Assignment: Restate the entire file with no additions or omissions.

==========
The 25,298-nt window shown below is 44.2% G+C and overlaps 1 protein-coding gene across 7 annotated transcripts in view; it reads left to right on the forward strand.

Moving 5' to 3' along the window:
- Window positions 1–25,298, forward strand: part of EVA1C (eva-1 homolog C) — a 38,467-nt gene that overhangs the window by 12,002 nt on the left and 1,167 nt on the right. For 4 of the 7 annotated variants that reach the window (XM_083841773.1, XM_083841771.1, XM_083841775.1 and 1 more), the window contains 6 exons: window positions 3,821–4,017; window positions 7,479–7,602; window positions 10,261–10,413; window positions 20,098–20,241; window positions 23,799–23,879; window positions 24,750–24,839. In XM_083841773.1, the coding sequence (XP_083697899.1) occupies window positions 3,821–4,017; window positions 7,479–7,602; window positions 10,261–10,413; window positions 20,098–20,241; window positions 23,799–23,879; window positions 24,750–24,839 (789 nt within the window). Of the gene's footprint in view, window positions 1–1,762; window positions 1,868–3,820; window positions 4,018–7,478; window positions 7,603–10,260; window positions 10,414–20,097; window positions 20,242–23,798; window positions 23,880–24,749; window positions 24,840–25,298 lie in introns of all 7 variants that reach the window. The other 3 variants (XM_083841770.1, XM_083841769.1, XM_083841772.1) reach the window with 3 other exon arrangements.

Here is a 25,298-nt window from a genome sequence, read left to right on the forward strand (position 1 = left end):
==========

The 25,298-nt window shown below is 44.2% G+C and overlaps 1 protein-coding gene across 7 annotated transcripts in view; it reads left to right on the forward strand.

Moving 5' to 3' along the window:
- Window positions 1–25,298, forward strand: part of EVA1C (eva-1 homolog C) — a 38,467-nt gene that overhangs the window by 12,002 nt on the left and 1,167 nt on the right. For 4 of the 7 annotated variants that reach the window (XM_083841773.1, XM_083841771.1, XM_083841775.1 and 1 more), the window contains 6 exons: window positions 3,821–4,017; window positions 7,479–7,602; window positions 10,261–10,413; window positions 20,098–20,241; window positions 23,799–23,879; window positions 24,750–24,839. In XM_083841773.1, the coding sequence (XP_083697899.1) occupies window positions 3,821–4,017; window positions 7,479–7,602; window positions 10,261–10,413; window positions 20,098–20,241; window positions 23,799–23,879; window positions 24,750–24,839 (789 nt within the window). Of the gene's footprint in view, window positions 1–1,762; window positions 1,868–3,820; window positions 4,018–7,478; window positions 7,603–10,260; window positions 10,414–20,097; window positions 20,242–23,798; window positions 23,880–24,749; window positions 24,840–25,298 lie in introns of all 7 variants that reach the window. The other 3 variants (XM_083841770.1, XM_083841769.1, XM_083841772.1) reach the window with 3 other exon arrangements.

Here is a 25,298-nt window from a genome sequence, read left to right on the forward strand (position 1 = left end):